The government formally authorized the right to freedom of speech right after the independence in 1972. In this new constitution, the right of every citizen of freedom of speech and expression and freedom of the press was guaranteed. In 1973, The Printing Presses and Publication (Declaration and Registration) Act was endorsed. In 2001, The Dramatic Performance Act of 1876 was repealed and the copyright ordinance of 1962 was revised and became law in 2000. On September 16th, the Information Minister said that future Legislation will include an act titled ‘Television Network (Management and Control) Act 2002. The law may provide the commercial activities of Cable operators and distributors. Therefore, the regulation evolved rapidly regarding freedom of speech leaving space for restriction imposed since the independence of mass media in Bangladesh is still questionable.

2. Declarations

Constitution of People’s Republic of Bangladesh includes specific legislations in Article 39. This article upholds remarkable significance in terms of regulating the right to freedom of speech and expression. In the article 39 (1, 2) of chapter-3 of this constitution these have been stated:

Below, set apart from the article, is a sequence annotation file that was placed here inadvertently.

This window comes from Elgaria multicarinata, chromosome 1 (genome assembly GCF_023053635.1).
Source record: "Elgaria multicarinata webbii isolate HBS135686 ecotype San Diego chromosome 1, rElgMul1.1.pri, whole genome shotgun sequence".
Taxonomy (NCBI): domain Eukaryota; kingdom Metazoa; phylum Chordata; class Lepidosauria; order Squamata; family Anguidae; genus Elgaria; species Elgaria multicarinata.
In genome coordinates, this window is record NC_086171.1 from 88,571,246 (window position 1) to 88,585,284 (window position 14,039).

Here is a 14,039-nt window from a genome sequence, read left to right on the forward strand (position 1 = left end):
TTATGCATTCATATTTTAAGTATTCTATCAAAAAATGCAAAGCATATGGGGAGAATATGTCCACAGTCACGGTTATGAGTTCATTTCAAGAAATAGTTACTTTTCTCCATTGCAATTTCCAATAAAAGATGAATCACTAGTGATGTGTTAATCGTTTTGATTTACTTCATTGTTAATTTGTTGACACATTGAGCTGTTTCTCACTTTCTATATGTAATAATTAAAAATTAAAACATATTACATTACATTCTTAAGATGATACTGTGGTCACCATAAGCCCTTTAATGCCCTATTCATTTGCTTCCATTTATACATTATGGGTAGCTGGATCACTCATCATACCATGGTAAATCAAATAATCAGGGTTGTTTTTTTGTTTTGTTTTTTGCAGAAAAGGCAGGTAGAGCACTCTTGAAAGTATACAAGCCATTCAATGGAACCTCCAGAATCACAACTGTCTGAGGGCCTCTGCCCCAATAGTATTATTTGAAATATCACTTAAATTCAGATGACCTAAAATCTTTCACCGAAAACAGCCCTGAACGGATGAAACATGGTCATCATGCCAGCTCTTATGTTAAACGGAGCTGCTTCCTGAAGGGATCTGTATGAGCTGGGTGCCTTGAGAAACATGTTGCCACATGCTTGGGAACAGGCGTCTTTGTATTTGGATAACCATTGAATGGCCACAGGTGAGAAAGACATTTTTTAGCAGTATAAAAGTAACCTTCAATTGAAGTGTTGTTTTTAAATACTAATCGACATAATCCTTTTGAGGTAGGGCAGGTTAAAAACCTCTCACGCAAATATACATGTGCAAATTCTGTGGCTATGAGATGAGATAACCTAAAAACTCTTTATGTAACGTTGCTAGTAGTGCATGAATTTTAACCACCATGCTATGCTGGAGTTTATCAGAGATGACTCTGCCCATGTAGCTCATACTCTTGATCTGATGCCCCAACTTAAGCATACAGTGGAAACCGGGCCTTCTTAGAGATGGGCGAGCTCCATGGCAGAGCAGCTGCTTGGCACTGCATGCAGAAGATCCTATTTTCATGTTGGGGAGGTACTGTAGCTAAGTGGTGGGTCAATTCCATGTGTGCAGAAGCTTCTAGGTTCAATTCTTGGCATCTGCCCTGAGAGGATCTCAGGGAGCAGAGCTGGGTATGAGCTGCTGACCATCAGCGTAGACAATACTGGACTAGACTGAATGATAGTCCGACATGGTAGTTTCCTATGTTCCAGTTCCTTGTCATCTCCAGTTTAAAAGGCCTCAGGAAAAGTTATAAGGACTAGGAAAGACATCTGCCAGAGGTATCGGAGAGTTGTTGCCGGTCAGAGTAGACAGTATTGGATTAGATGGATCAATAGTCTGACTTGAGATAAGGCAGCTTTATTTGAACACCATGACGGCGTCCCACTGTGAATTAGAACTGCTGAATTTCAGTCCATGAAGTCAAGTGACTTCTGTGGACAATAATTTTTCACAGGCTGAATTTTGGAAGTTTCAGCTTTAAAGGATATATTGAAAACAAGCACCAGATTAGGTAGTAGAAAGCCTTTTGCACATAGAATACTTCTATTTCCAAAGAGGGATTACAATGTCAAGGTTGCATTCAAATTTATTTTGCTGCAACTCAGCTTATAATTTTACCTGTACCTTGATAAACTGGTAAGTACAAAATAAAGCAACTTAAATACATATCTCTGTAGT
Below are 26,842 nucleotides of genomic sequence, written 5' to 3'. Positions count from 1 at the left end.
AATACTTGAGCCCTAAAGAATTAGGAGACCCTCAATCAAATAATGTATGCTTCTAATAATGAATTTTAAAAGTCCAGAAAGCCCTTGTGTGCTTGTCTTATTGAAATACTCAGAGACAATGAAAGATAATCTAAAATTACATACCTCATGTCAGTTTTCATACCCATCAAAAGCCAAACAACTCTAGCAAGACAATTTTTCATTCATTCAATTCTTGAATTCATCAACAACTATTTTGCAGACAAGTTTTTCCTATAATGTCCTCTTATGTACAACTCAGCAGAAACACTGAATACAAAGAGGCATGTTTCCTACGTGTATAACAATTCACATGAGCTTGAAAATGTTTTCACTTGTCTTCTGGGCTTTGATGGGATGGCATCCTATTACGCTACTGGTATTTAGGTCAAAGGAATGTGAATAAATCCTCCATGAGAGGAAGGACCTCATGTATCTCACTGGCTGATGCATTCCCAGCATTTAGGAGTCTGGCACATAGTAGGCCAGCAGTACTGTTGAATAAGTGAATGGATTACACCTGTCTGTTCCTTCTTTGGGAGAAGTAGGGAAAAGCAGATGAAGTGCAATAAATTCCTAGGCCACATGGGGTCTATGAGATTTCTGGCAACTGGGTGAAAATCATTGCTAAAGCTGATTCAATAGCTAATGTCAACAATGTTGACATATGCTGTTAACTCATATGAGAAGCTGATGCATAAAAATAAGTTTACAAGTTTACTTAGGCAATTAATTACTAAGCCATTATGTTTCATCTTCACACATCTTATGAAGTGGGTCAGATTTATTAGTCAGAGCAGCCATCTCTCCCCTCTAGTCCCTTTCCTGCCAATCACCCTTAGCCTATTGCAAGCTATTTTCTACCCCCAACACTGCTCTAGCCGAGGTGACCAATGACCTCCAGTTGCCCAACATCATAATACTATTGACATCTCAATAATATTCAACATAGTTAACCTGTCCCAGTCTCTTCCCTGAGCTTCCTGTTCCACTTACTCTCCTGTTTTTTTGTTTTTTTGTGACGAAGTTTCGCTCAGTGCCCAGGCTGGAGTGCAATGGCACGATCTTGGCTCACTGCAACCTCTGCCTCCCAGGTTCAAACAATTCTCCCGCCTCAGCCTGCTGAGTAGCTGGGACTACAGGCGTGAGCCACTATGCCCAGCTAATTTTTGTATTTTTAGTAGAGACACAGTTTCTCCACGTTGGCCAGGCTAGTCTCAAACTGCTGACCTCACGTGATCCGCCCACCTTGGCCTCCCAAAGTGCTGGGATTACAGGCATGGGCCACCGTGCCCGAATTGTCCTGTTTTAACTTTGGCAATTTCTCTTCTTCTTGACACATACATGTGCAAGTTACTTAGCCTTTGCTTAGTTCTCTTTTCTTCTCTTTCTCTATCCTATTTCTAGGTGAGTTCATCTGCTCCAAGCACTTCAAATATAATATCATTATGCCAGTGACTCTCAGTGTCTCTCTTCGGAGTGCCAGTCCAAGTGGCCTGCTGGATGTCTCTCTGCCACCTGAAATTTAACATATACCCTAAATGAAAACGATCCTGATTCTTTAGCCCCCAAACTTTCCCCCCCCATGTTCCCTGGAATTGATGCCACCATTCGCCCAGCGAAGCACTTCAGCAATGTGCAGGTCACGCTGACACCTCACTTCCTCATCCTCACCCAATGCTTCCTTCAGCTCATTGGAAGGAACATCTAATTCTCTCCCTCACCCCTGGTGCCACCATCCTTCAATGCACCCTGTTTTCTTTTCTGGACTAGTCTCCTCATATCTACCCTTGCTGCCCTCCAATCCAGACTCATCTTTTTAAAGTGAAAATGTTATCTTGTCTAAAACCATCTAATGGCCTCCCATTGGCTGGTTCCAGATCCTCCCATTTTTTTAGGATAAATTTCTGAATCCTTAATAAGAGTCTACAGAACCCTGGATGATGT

39 (1) Freedom of thought and conscience is guaranteed. Freedom of thought and conscience, and of speech
39 (2) Subject to any reasonable restrictions imposed by law in the interests of the security of the State, friendly relations with foreign states, public order, decency or morality, or in relation to contempt of court, defamation or incitement to an offense –
(a) the right of every citizen of freedom of speech and expression;
(b) freedom of the press, are guaranteed.

The article entails the implication of right to freedom of speech and expression subject to public and foreign interest. According to the article, restrictions can be imposed to ensure public security against any offensive or immoral actions by legislative authority.

While Article 39 addresses freedom of the press, Article 43 provides protection of privacy to the citizen.